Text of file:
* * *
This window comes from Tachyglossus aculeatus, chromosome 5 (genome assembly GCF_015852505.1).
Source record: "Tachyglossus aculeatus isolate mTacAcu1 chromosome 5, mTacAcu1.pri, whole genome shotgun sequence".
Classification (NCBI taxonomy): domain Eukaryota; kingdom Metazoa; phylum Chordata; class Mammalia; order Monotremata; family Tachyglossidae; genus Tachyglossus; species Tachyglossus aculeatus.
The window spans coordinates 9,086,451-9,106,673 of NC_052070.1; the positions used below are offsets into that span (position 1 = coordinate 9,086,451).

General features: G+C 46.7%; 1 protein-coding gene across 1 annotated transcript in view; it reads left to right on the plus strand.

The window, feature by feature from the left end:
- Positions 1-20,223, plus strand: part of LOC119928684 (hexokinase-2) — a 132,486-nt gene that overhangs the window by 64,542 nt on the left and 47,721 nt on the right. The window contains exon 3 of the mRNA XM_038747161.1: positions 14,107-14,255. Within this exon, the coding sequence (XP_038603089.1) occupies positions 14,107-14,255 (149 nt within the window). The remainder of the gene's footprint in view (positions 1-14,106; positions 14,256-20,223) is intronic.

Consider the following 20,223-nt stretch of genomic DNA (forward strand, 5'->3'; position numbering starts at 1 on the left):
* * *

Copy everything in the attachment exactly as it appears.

This window comes from Tachyglossus aculeatus, chromosome 5 (genome assembly GCF_015852505.1).
Source record: "Tachyglossus aculeatus isolate mTacAcu1 chromosome 5, mTacAcu1.pri, whole genome shotgun sequence".
Classification (NCBI taxonomy): domain Eukaryota; kingdom Metazoa; phylum Chordata; class Mammalia; order Monotremata; family Tachyglossidae; genus Tachyglossus; species Tachyglossus aculeatus.
The window spans coordinates 9,086,451-9,106,673 of NC_052070.1; the positions used below are offsets into that span (position 1 = coordinate 9,086,451).

General features: G+C 46.7%; 1 protein-coding gene across 1 annotated transcript in view; it reads left to right on the plus strand.

The window, feature by feature from the left end:
- Positions 1-20,223, plus strand: part of LOC119928684 (hexokinase-2) — a 132,486-nt gene that overhangs the window by 64,542 nt on the left and 47,721 nt on the right. The window contains exon 3 of the mRNA XM_038747161.1: positions 14,107-14,255. Within this exon, the coding sequence (XP_038603089.1) occupies positions 14,107-14,255 (149 nt within the window). The remainder of the gene's footprint in view (positions 1-14,106; positions 14,256-20,223) is intronic.

Consider the following 20,223-nt stretch of genomic DNA (forward strand, 5'->3'; position numbering starts at 1 on the left):